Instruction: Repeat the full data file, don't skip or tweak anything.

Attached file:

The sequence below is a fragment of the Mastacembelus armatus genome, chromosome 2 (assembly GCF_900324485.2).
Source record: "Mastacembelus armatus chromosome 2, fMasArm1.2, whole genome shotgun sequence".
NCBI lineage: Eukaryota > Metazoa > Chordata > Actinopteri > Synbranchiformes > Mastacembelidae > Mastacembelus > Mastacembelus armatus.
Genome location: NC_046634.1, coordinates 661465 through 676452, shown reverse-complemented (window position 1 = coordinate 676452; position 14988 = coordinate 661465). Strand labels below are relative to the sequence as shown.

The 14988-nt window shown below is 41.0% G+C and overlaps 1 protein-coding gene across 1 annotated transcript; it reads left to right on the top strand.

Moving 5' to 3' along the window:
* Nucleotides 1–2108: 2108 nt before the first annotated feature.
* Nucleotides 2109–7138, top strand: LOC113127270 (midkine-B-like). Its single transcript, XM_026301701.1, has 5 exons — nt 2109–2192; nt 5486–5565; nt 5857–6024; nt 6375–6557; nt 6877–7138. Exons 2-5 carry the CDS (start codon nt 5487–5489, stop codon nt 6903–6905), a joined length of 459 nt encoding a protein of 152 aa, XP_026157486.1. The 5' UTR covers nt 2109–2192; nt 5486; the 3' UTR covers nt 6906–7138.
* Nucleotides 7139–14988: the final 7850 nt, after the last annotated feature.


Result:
The sequence below is a fragment of the Mastacembelus armatus genome, chromosome 2 (assembly GCF_900324485.2).
Source record: "Mastacembelus armatus chromosome 2, fMasArm1.2, whole genome shotgun sequence".
NCBI lineage: Eukaryota > Metazoa > Chordata > Actinopteri > Synbranchiformes > Mastacembelidae > Mastacembelus > Mastacembelus armatus.
Genome location: NC_046634.1, coordinates 661465 through 676452, shown reverse-complemented (window position 1 = coordinate 676452; position 14988 = coordinate 661465). Strand labels below are relative to the sequence as shown.

The 14988-nt window shown below is 41.0% G+C and overlaps 1 protein-coding gene across 1 annotated transcript; it reads left to right on the top strand.

Moving 5' to 3' along the window:
* Nucleotides 1–2108: 2108 nt before the first annotated feature.
* Nucleotides 2109–7138, top strand: LOC113127270 (midkine-B-like). Its single transcript, XM_026301701.1, has 5 exons — nt 2109–2192; nt 5486–5565; nt 5857–6024; nt 6375–6557; nt 6877–7138. Exons 2-5 carry the CDS (start codon nt 5487–5489, stop codon nt 6903–6905), a joined length of 459 nt encoding a protein of 152 aa, XP_026157486.1. The 5' UTR covers nt 2109–2192; nt 5486; the 3' UTR covers nt 6906–7138.
* Nucleotides 7139–14988: the final 7850 nt, after the last annotated feature.